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The German Christian democrats have de facto only known one party leader in the 21st century: Dr Angela Merkel. Elected in 2000, she led the party through five national elections, three European elections, and countless state elections. History thus felt tangible this 7 December, as the Chancellor bequeathed her sceptre to the CDU’s General-Secretary Annegret Kramp-Karrenbauer.

Plenty of articles have been written about what Annegret Kramp-Karrenbauer’s rise will mean for Germany on the European and global stage. This piece will not attempt to do so. Instead, it will focus on another question: how will Merkel’s successor shape the German Christian Democrats? How does she fit into the wider shifts within Western conservatism?

Upon her election, much media commentary – not only but especially abroad – reduced Kramp-Karrenbauer to a “Mini-Merkel”. A continuity candidate with little credentials of her own. Neat as this narrative is, it could not be further from the truth. For one, “AKK”, as she is known in Germany, is very much a successful politician in her own right, not a mere protégé of the Chancellor: prior to her appointment as General-Secretary, AKK had been the First Minister of the state of Saarland where she won her last election in 2017 with 40 per cent of the vote – increasing the CDU’s vote share by five per cent.

The narrative of the “continuity candidate” becomes even more untenable when looking at AKK’s politics, however. Whilst Merkel had focused on making the Christian democrats more socially liberal and open to cosmopolitan voters, her successor is more conservative. Born and long based in the small village of Püttlingen, she is not an urbanite. She is aware of the challenges faced by the rural population and the value of community. A devout Catholic, Kramp-Karrenbauer’s faith has led her to embrace a moderate social conservatism. Yet growing up in the Saarland, which borders on France, is also the source of AKK’s internationalism: as for so many Germans, the European Union is not simply a transactional economic alliance to the fluent French speaker but a unique experiment in supranational democracy and peace-building. This, if anything, may be the more obvious parallel to Merkel. Economics is another one: Kramp-Karrenbauer is more likely to continue Merkel’s centrist economic agenda that was open to compromises such as the introduction of a minimum wage, long the bête noire of the CDU’s ordoliberal orthodoxy. Indeed, this may have been – purely ideologically speaking – the more important dividing line in the Christian democrat leadership contest: AKK’s main opponent, Friedrich Merz, is an ardent free-marketeer and would have shifted the party towards a more neoliberal programme. That he had, as often insinuated, a monopoly on social conservatism is more than questionable however.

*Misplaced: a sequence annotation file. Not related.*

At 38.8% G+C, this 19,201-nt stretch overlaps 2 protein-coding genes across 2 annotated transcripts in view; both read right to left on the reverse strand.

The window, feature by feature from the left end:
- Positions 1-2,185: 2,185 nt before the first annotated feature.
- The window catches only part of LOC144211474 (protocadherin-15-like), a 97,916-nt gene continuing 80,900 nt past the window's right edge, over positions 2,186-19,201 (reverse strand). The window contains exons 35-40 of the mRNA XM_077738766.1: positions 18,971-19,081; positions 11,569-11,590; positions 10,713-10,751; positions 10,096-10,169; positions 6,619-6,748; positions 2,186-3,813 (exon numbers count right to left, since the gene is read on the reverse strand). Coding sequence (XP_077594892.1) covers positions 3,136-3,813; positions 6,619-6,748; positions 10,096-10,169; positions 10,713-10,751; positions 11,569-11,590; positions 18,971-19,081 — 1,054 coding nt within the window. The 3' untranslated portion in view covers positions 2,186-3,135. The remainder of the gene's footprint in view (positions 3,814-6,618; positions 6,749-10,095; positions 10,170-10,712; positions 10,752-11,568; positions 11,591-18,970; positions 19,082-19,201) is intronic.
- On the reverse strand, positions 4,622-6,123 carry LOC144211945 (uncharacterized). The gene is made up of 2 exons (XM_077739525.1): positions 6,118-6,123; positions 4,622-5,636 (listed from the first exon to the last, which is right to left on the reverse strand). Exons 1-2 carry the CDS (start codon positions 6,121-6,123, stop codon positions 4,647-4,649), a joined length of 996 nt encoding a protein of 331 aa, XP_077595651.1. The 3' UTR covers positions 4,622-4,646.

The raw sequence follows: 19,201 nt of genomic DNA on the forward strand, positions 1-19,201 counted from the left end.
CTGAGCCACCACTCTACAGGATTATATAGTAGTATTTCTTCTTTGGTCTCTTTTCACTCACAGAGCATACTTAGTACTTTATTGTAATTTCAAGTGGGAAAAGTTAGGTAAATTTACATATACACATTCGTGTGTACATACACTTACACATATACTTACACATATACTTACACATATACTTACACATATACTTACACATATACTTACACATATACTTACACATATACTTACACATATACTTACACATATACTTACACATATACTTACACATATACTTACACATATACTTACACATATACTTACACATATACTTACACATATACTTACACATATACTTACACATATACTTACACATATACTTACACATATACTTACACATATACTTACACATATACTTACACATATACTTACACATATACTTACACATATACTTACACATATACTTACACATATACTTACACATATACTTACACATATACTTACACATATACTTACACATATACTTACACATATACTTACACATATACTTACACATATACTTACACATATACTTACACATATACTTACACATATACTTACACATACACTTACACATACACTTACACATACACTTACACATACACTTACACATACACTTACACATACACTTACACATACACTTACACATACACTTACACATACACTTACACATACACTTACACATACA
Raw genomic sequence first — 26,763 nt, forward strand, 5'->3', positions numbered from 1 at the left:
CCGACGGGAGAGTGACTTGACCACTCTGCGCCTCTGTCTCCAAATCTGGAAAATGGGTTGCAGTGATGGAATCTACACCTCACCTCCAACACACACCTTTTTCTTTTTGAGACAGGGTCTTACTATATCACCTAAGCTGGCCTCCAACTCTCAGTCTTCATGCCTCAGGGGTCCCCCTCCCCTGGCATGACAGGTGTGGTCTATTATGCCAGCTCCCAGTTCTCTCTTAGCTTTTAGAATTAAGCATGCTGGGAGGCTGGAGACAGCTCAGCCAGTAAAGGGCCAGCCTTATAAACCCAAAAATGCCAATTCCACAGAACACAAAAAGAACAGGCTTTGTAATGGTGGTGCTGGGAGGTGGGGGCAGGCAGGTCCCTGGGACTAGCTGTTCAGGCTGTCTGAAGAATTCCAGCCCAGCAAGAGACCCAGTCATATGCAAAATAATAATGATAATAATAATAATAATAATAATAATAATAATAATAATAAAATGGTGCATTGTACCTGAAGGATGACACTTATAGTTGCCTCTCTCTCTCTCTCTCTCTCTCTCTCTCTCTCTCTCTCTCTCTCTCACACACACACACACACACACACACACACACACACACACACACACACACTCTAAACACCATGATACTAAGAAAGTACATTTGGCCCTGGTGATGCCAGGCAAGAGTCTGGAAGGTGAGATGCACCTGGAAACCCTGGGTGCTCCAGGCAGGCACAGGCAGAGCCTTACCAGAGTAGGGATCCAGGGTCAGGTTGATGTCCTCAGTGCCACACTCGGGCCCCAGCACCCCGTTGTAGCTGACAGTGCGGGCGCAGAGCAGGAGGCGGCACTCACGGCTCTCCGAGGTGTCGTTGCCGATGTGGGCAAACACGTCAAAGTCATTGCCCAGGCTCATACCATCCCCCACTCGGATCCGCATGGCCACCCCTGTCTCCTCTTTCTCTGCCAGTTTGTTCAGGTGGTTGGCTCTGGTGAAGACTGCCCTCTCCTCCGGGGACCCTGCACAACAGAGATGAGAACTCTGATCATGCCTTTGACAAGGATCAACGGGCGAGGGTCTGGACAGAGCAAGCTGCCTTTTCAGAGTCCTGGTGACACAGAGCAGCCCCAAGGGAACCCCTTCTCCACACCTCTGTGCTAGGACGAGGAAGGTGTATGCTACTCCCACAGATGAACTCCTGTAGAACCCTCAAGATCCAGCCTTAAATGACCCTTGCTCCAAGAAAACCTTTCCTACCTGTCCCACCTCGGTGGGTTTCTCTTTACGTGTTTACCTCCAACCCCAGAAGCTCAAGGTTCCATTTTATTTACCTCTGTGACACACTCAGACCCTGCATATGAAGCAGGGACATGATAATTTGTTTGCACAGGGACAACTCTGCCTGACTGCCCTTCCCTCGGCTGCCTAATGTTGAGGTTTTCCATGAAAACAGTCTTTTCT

At its heart, the contest between AKK and Merz was not principally about whether the party should become more conservative. It inevitably was going to be. There was a much more fundamental question at stake: would the Christian Democrats be a party of government or one of ideological self-indulgence? Merz very much promised the latter: a rival of Merkel outgunned in the mid-2000s, his candidacy seemed to herald a return to a simpler, more comforting time. When Germany could (counterfactually) deny that it was an “Einwanderungsland” (country of immigrants) and the CDU could roll the drum for untrammelled free markets. A return to pre-2008 crash politics. AKK in turn presented the realist option: the recognition that politics in the post-Brexit, Trumpian age is messy and in flux. That Germany has changed since 2000, that it is more secular and diverse. A time of complex, not easy answers. And most importantly, a time when politicians ought to think of society as a whole, rather than to merely retreat into their echo chambers.

As one centre-right party after the other seeks refuge in conceding to the populist spirit, this is an important step: an attempt to show that democratic conservatives needn’t imitate the destructive, uncompromising politics of Nigel Farage, Salvini, and Trump to remain a competitive political force. Whether the AKK experiment succeeds may well offer an insight as to what course conservatives across the West may take in the future.

Henrique Laitenberger is a Student Ambassador for Bright Blue. The views expressed in this article are those of the author, not necessarily those of Bright Blue.